There is a sense of calm about Anil Kumble ever since he announced his retirement from one-day internationals. He first toyed with the idea of quitting one-day cricket in 2003 when India returned home from South Africa after losing the World Cup final to Australia. At that time he felt slighted by the team management, which did not include him in the playing XI. But being the man he is, tough and persevering, Kumble battled hard and eventually clawed his way back into contention.
Following a belated recall in the run-up to the 2007 World Cup, the veteran leg-spinner was back in the Indian team. However, with India's early exit from the World Cup, Kumble left the Caribbean with his team-mates sooner than expected. And a day after landing in Bangalore, his hometown, he announced his retirement from ODIs.
However, Kumble, who has taken 337 wickets from 271 ODIs, is not finished yet. India's highest wicket-taker, after all, will be playing Test cricket, where he has a tally of 547 wickets so far.
In an interview to Sportstar , Kumble speaks of his one-day career and other issues pertaining to Indian cricket. The excerpts...
How tough was the decision to retire from one-day internationals?
I had thought about this immediately after the 2003 World Cup. But you know I just held on, and yes, it was tough because cricket is something that I love. To leave something you love and get away from it is always tough, but I had made up my mind.
Will you miss the joy of playing in the one-dayers?
Not really. I am used to watching the game from the sidelines often in the last few years. I still have a lot of cricket left in me, and Test cricket is something that I really enjoy and I look forward to that.
Ever since your shoulder surgery and the emergence of Harbhajan Singh, you did not have the exalted status of being the first-choice spinner in the one-day team. Did that hurt and did that hasten your decision to retire from ODIs?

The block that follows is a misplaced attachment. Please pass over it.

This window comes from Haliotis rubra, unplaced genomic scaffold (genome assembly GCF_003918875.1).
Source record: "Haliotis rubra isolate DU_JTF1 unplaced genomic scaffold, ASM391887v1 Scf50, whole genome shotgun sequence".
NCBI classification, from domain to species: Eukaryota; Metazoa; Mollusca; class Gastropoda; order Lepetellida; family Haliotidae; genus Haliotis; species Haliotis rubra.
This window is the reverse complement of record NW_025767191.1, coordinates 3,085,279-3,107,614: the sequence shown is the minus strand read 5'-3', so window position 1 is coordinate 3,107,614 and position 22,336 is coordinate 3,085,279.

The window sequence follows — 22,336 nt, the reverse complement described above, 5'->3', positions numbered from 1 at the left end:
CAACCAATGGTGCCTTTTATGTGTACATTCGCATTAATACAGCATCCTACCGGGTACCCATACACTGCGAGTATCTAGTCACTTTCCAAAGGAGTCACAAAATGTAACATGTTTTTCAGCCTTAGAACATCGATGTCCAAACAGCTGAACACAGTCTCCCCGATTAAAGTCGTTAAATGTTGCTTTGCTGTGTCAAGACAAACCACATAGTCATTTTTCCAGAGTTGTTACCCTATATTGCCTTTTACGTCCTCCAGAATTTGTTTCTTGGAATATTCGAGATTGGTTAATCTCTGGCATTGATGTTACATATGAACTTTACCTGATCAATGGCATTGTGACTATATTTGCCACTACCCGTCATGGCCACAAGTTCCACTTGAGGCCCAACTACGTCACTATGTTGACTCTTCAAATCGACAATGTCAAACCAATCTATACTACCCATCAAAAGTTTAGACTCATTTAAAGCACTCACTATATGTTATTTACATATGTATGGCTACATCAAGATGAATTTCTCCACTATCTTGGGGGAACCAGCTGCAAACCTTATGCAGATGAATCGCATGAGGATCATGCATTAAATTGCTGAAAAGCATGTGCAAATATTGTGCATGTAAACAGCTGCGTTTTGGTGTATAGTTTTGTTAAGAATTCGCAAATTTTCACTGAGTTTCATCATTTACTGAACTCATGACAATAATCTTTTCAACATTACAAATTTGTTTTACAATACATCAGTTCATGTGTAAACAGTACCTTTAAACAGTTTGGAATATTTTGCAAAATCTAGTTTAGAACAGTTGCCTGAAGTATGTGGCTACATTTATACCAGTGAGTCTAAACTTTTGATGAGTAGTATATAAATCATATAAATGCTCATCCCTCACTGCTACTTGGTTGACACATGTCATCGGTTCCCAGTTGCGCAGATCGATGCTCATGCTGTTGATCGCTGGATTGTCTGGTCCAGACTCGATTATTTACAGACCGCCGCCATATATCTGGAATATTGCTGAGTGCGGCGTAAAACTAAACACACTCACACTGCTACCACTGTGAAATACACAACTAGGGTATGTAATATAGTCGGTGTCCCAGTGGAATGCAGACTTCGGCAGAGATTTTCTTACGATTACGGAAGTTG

Yes it did hurt. For long I was an integral part of the team and suddenly when you have to wait for your turn to be actually picked for the team, definitely it is a challenge, and something I never enjoyed. I always had the comfort of stepping into the team right from the time I started playing for India. And so, after having performed and done so much, to wait for your turn feels sad.
Are you happy with what you have achieved in the ODIs ever since your debut at Sharjah in 1990?
May be I could have contributed a bit more with the bat but I don't know. I mean, I think looking back I am satisfied with whatever I have achieved in one-day cricket.
Can you recall your first wicket in your debut game on April 25, 1990?
Yes, it was Karnain. I had him caught behind by Kiran More. It was against Sri Lanka, the first game in Sharjah. That wicket made me believe that I belonged to this level. I didn't even have a passport then and I had to organise a temporary passport in a couple of days to go to Sharjah. We lost the first match to Sri Lanka and also the next one to Pakistan and were out of the tournament straightaway. So, the start and finish of my one-day cricket were probably identical (laughs).
In the Hero Cup final you got six for 12 against West Indies. This was something very special, wasn't it?
That was the first time that Eden Gardens had floodlights. I mean not just the final, even the semifinal against South Africa was played in a fantastic atmosphere. In the final, I got Carl Hooper and the atmosphere was such that after I got him, I kept getting wickets. Yes it felt good.
I have always bowled in the first 15 overs when there were field restrictions. I have always bowled in tough situations, either to break a partnership or check the run-rate, so every batsman presented a tough situation. To pick and choose is a bit difficult, but yes, over the years, Sanath Jayasuriya, Brian Lara, Adam Gilchrist, Matthew Hayden, Gary Kirsten, Jacques Kallis... I mean there were a whole lot of them who were tough to bowl to.
Do you think the one-dayers have marginalised the spinners?